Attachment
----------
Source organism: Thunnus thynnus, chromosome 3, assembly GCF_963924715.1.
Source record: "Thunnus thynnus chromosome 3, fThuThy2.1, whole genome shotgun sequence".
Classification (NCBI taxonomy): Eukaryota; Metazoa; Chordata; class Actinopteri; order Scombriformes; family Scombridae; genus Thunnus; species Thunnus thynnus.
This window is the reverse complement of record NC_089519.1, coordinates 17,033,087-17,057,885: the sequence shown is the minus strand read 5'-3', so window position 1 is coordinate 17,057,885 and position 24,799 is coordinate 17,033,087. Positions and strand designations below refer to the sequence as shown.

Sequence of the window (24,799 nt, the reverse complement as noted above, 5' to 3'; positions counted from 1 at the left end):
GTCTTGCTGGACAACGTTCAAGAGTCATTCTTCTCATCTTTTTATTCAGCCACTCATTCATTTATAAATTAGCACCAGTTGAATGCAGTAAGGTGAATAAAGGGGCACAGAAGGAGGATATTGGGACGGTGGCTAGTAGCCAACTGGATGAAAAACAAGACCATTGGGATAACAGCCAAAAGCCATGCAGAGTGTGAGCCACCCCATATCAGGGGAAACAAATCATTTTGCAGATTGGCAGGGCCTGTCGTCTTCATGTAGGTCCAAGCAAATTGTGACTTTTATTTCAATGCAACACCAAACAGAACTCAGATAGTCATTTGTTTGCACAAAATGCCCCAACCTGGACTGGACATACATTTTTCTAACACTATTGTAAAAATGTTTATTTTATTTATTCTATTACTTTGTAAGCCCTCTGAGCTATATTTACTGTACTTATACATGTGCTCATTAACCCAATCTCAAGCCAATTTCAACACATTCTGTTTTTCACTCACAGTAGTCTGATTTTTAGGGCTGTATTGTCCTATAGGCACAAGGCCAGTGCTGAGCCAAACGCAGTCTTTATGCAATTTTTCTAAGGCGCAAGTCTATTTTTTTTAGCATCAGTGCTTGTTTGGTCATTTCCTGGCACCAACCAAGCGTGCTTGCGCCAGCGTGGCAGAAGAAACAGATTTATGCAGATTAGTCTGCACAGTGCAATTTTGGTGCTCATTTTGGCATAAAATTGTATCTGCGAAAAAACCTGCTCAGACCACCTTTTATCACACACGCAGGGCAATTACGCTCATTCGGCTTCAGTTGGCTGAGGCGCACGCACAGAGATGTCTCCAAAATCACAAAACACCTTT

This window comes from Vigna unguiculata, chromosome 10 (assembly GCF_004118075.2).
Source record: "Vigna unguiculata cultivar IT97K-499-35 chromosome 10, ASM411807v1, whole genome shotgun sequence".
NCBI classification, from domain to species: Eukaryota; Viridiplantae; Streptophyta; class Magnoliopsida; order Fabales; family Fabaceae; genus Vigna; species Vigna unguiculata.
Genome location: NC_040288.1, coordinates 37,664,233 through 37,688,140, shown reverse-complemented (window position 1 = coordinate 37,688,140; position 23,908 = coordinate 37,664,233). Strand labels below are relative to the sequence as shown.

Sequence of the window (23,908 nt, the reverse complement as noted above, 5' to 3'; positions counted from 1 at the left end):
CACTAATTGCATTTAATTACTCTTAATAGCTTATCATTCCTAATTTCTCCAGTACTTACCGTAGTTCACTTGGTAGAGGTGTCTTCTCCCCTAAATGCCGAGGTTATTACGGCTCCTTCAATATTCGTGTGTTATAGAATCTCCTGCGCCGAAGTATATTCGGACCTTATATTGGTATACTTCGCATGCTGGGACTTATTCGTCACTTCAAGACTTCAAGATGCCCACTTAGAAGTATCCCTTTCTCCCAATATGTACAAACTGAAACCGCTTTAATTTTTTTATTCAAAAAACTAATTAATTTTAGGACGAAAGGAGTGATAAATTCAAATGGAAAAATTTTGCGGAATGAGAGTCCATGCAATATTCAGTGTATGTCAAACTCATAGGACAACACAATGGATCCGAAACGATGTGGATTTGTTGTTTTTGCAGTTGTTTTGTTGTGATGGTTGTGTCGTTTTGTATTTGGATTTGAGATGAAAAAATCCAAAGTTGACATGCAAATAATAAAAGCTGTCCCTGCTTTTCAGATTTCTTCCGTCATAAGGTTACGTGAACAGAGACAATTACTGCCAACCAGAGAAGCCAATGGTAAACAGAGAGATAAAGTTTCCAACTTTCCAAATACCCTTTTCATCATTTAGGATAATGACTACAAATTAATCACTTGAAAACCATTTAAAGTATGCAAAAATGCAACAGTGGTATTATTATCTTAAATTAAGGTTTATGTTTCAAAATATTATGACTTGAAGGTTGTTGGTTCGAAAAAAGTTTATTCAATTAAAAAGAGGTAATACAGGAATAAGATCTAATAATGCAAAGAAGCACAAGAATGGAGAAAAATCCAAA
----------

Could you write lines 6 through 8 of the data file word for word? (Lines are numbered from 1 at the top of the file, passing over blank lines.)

GTCTTGCTGGACAACGTTCAAGAGTCATTCTTCTCATCTTTTTATTCAGCCACTCATTCATTTATAAATTAGCACCAGTTGAATGCAGTAAGGTGAATAAAGGGGCACAGAAGGAGGATATTGGGACGGTGGCTAGTAGCCAACTGGATGAAAAACAAGACCATTGGGATAACAGCCAAAAGCCATGCAGAGTGTGAGCCACCCCATATCAGGGGAAACAAATCATTTTGCAGATTGGCAGGGCCTGTCGTCTTCATGTAGGTCCAAGCAAATTGTGACTTTTATTTCAATGCAACACCAAACAGAACTCAGATAGTCATTTGTTTGCACAAAATGCCCCAACCTGGACTGGACATACATTTTTCTAACACTATTGTAAAAATGTTTATTTTATTTATTCTATTACTTTGTAAGCCCTCTGAGCTATATTTACTGTACTTATACATGTGCTCATTAACCCAATCTCAAGCCAATTTCAACACATTCTGTTTTTCACTCACAGTAGTCTGATTTTTAGGGCTGTATTGTCCTATAGGCACAAGGCCAGTGCTGAGCCAAACGCAGTCTTTATGCAATTTTTCTAAGGCGCAAGTCTATTTTTTTTAGCATCAGTGCTTGTTTGGTCATTTCCTGGCACCAACCAAGCGTGCTTGCGCCAGCGTGGCAGAAGAAACAGATTTATGCAGATTAGTCTGCACAGTGCAATTTTGGTGCTCATTTTGGCATAAAATTGTATCTGCGAAAAAACCTGCTCAGACCACCTTTTATCACACACGCAGGGCAATTACGCTCATTCGGCTTCAGTTGGCTGAGGCGCACGCACAGAGATGTCTCCAAAATCACAAAACACCTTT

This window comes from Vigna unguiculata, chromosome 10 (assembly GCF_004118075.2).
Source record: "Vigna unguiculata cultivar IT97K-499-35 chromosome 10, ASM411807v1, whole genome shotgun sequence".